The Washington Monthly: [Re] Diane Ravitch's op-ed about math instruction in the Wall Street Journal, I've now learned of two [more errors]: [Ravitch writes:] "Attempts to solve problems without basic skills caused some critics, especially professional mathematicians, to deride the 'new, new math' as 'rainforest algebra'." This is woefully misleading. The person who coined the term "rainforest algebra" was Marianne Jennings. She isn't a professional mathematician, she's a business professor at Arizona State University and a well known conservative columnist. [Ravitch writes:] "A new textbook, Rethinking Mathematics: Teaching Social Justice by the Numbers, shows how problem solving, ethnomathematics and political action can be merged." Rethinking Mathematics is not a textbook. It's a collection of articles that provide suggestions for math projects to be used at various grade levels.... "Textbook" implies a primary text... suggests that it's meant to be the sole text used. A resource book, conversely, is meant for occasional use.... There's nothing insidious about a math resource book that focuses on social justice, just as there's nothing insidious about a resource book aimed at Christian schools that focuses on math problems taken from the Bible. I Kings 7:23 might make a good geometry unit, for example.*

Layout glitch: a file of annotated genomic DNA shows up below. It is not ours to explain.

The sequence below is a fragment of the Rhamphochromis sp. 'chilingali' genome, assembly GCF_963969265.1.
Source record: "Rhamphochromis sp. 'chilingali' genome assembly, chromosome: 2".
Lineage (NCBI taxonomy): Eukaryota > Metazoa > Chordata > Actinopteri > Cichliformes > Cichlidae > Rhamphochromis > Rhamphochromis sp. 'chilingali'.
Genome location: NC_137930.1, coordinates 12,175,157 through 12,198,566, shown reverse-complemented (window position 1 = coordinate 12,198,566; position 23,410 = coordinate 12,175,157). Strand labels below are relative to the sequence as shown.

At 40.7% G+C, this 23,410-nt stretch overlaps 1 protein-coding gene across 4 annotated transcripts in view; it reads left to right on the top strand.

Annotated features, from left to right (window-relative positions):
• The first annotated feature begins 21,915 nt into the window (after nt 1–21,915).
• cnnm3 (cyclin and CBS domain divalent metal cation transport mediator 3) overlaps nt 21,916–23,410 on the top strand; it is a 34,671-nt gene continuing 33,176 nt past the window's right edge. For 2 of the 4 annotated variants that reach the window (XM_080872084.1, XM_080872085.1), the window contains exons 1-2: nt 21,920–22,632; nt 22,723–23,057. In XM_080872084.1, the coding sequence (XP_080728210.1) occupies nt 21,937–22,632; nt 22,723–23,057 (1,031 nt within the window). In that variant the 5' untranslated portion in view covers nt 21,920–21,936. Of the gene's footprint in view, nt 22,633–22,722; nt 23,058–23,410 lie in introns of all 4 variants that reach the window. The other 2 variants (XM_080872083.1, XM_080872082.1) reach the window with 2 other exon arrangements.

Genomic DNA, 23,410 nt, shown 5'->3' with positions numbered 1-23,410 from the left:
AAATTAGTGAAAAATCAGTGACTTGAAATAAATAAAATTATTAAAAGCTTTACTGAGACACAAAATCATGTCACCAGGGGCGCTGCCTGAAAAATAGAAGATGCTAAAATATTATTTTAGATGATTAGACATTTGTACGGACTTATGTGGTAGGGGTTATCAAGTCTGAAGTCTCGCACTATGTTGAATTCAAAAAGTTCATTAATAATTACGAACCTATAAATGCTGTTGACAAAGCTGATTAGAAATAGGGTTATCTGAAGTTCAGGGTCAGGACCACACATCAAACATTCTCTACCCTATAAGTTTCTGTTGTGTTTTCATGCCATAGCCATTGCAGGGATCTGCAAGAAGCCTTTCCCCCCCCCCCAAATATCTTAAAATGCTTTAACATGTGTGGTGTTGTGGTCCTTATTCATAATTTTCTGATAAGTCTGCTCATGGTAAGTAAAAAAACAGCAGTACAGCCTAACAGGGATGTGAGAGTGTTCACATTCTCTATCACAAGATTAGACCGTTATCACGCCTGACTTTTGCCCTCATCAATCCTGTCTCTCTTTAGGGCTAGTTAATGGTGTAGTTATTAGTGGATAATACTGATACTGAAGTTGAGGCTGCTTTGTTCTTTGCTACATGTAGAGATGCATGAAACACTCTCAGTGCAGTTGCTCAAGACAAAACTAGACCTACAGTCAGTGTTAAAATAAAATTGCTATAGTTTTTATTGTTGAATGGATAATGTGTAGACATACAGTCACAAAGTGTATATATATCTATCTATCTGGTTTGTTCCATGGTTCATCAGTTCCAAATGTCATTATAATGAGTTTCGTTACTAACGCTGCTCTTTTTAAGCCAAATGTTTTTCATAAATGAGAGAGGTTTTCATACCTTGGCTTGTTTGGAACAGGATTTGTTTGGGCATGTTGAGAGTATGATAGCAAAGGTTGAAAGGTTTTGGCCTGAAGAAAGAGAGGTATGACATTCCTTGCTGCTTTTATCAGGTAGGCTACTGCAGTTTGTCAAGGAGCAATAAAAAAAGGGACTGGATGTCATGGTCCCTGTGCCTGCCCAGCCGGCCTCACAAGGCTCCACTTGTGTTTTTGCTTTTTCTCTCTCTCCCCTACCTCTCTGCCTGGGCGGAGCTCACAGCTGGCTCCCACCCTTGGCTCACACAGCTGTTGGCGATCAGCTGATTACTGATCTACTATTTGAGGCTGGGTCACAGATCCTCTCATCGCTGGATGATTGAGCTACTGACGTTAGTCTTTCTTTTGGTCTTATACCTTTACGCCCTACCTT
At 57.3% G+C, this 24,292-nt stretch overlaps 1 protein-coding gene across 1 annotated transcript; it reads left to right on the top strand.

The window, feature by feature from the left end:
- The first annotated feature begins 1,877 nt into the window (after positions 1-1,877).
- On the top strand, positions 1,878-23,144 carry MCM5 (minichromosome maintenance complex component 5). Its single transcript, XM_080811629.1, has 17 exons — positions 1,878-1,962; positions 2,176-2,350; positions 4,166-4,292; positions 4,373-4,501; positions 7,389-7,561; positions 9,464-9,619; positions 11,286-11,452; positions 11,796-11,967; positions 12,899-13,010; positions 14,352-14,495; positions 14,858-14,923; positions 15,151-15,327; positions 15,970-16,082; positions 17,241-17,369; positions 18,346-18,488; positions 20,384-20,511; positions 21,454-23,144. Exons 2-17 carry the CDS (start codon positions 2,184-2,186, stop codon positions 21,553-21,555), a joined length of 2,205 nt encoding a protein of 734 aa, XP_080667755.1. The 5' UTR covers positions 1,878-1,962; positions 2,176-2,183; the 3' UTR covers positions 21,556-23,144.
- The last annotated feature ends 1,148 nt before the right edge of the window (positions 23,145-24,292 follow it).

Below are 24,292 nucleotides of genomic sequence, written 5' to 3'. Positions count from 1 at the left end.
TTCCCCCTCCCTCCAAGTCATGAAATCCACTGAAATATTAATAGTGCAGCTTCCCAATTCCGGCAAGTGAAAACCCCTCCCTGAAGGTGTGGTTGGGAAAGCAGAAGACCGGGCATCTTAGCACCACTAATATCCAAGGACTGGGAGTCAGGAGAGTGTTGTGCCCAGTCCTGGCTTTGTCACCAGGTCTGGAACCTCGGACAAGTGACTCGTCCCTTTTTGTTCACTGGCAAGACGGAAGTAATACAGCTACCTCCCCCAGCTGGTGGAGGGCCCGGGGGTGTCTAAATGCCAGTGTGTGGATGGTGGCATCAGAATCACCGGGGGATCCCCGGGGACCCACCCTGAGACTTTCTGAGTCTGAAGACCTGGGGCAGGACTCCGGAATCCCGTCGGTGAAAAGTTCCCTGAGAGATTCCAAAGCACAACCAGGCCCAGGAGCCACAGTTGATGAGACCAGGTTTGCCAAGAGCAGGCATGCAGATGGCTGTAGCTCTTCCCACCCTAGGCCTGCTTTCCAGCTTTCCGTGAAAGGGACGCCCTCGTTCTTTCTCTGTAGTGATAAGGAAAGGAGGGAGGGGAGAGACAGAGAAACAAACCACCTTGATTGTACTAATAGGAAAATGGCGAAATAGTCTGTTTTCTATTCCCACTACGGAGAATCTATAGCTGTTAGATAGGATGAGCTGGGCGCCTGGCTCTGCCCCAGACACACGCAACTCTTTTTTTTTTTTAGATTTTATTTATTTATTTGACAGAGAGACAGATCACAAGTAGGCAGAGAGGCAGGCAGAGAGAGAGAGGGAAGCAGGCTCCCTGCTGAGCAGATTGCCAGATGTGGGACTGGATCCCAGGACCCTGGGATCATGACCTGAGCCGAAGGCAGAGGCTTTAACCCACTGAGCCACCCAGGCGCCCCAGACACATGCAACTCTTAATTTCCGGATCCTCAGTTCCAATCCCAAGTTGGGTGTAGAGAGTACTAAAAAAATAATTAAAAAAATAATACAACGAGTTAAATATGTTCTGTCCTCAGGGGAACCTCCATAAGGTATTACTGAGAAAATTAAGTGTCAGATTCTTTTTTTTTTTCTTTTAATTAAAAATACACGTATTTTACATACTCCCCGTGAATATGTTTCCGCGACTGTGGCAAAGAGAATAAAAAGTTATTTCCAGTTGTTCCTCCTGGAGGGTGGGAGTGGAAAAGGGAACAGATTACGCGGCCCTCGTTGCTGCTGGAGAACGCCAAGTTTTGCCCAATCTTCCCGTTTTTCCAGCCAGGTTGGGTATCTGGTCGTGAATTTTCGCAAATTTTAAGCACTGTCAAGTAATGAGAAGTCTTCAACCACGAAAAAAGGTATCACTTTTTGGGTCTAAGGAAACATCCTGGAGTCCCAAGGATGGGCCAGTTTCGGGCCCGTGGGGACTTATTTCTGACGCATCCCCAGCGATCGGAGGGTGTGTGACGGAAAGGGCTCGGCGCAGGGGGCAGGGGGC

That's three factual errors in the first four paragraphs of Ravitch's op-ed. This is not a good track record."
But this quality work is about what we have seen over and over again from the Wall Street Journal editorial page, no? The surprising thing is not that a writer for the Journal editorial page is so... misleading, but that the Brookings Institution doesn't have better... quality control.
*Kevin is undertaking high-class snark here, intelligible only to those who know the Hebrew Bible extremely well. The verse is:
"And [Solomon] made a molten sea, ten cubits from the one brim to the other: it was round all about, and his height was five cubits: and a line of thirty cubits did compass it round about."
It's round--it's a circle. It's ten cubits across. It's thirty cubits in circumference. In short, the Hebrew Bible says pi = 3. Not 3.14, 3. Not 22/7, 3.